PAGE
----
The UK’s Medicines and Healthcare products Regulatory Agency (MHRA) has
launched a Notification Scheme for selected clinical trials as part of
a joint project with the Department of Health (DH) and the Medical
Research Council (MRC) on risk-adapted approaches to trial management.
The Scheme may be used for clinical trials involving medicinal products
authorised in any Member State of the European Union, where these
- relate to the currently licensed range of indications, dosage and product form;
- involve off-label use, where this use is “established practice and
supported by sufficient published evidence and/or guidelines”.
Placebo-controlled trials will not be eligible for the Notification
Scheme, nor will trials in which the marketed product has been modified
- for example, through over-encapsulation. The scheme will apply,
though, in the case of repackaging and/or relabelling of marketed
Once the MHRA has received a valid notification submission, sponsors
will be sent an acknowledgement letter informing them that the trial
may go ahead 14 days after receipt of the notification, providing the
MHRA has not raised any objections.
If the agency does raises any objections, the submission will be
treated as a standard request for clinical trial authorisation and an
assessment carried out in the usual manner, with a time line of 30 days
from the receipt of the original notification.
“A risk assessment based on the potential risks associated with the use
of the investigational medicinal product should be made by the
sponsor,” the MHRA states. Background documentation on how to do this
is provided on the agency’s website as part of a new section on the
The Scheme is the first initiative under the MRC/DH/MHRA Joint Project
on Risk Adapted Approaches to the Management of Clinical Trials of
Investigational Medicinal Products. The second part of the project will
involve guidance on risk-proportionate approaches to the management and
monitoring of clinical trials.
The risk-stratification project was initiated by an ad hoc working
group co-chaired by Professor Janet Darbyshire director of the MRC’s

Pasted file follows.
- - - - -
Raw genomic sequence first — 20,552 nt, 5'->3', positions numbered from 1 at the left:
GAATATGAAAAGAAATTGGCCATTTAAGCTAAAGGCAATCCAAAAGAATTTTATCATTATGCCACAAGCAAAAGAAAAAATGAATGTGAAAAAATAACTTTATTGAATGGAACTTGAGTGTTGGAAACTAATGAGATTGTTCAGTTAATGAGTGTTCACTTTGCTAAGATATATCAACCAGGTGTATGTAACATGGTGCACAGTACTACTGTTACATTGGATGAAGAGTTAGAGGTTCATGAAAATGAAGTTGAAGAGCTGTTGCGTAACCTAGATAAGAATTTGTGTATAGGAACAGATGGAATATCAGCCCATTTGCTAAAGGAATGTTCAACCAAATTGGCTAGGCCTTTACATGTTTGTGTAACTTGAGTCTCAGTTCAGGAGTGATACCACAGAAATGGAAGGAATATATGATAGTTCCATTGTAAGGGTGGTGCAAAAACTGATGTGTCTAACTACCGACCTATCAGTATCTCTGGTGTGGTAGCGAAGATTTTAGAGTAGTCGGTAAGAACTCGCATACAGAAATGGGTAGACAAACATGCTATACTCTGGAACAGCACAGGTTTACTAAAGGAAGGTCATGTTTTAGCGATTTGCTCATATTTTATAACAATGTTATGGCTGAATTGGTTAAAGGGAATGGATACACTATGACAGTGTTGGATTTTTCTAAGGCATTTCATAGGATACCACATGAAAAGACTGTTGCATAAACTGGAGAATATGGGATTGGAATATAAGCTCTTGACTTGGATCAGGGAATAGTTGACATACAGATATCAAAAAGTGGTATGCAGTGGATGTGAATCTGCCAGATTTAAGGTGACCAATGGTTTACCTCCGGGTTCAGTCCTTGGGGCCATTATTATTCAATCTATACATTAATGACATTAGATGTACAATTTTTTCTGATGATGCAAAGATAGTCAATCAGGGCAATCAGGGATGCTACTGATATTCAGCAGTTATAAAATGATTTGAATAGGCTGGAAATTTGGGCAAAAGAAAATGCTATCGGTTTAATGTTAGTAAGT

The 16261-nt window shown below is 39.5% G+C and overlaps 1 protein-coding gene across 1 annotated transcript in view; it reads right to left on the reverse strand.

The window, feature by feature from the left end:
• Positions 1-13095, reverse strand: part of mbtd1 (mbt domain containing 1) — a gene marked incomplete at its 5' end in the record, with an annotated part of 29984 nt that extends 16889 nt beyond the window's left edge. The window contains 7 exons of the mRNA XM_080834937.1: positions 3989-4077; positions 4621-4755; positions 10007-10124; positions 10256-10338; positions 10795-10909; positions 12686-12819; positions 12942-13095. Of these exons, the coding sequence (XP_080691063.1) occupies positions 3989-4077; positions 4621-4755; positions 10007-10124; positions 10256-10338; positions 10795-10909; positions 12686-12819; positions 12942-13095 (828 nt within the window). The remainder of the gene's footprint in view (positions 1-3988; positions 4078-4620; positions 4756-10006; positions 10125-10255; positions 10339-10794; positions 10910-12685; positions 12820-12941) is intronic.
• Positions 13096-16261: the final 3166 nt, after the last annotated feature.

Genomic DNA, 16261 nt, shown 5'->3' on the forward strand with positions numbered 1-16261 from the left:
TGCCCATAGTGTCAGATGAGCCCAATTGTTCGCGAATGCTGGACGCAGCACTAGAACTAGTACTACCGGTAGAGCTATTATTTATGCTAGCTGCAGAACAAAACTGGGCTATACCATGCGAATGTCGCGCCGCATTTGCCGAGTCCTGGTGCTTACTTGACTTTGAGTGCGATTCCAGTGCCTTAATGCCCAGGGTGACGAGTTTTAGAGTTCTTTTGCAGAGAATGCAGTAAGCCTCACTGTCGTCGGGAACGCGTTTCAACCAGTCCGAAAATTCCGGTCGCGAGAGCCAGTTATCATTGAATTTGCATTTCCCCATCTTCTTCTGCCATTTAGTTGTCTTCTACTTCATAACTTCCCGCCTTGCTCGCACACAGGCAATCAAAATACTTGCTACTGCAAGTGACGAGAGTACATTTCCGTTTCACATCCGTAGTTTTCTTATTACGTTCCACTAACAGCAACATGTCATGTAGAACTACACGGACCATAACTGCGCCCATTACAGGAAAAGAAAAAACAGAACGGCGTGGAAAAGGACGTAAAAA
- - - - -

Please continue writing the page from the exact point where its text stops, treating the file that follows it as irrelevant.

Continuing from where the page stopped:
Clinical Trials Unit, and Professor Kent Woods, chief executive of the
The working group includes representatives of academic researchers and
research governance managers, medical charities, the DH and the
As a paper drawn up by the working group points out, the current
regulatory framework for clinical trials in the UK and the EU “allows
for a range of risk-adapted approaches that may simplify the processes
for initiating and conducting” some trials.
These adaptations “are largely related to how much is known about the
investigational medicinal product (IMP)”, it adds. The paper proposes a
simple three-tiered risk categorisation approach, based on the
marketing status of the IMP and standard medical care.
The European Union’s Clinical Trials Directive, 2001/20/EC, makes
compliance with the principles of Good Clinical Practice (GCP) a legal
requirement for everyone in the EU involved in the conduct of any
clinical trial with a medicinal product, the paper observes.
While the Directive recognised that there are commercial and
non-commercial sponsors of clinical trials, “it made no distinction
between them with regard to the GCP requirements”, the working group
The European Commission has proposed, and consulted on, ‘specific
modalities’ guidance for non-commercial trials to indicate where
certain aspects of GCP could be relaxed for these particular studies,
the paper notes. However, the guidance has never been published.
This vacuum has contributed to non-commercial trialists, and in
particular sponsors of non-commercial research, believing that they
“must manage all aspects of trial conduct and GCP in a similar way to
commercial sponsors”, the working group says.
As a result, and despite there being a degree of flexibility in how the
principles of GCP can be applied, “many organisations have had concerns
about not meeting all of the statutory requirements for the conduct of
In turn, the paper adds, some organisations, and particularly those
operating in the public sector, have become reluctant to participate in
clinical trials, while others have taken a risk-averse approach
requiring “additional processes which have increased the cost and
complexity of clinical trials unduly”.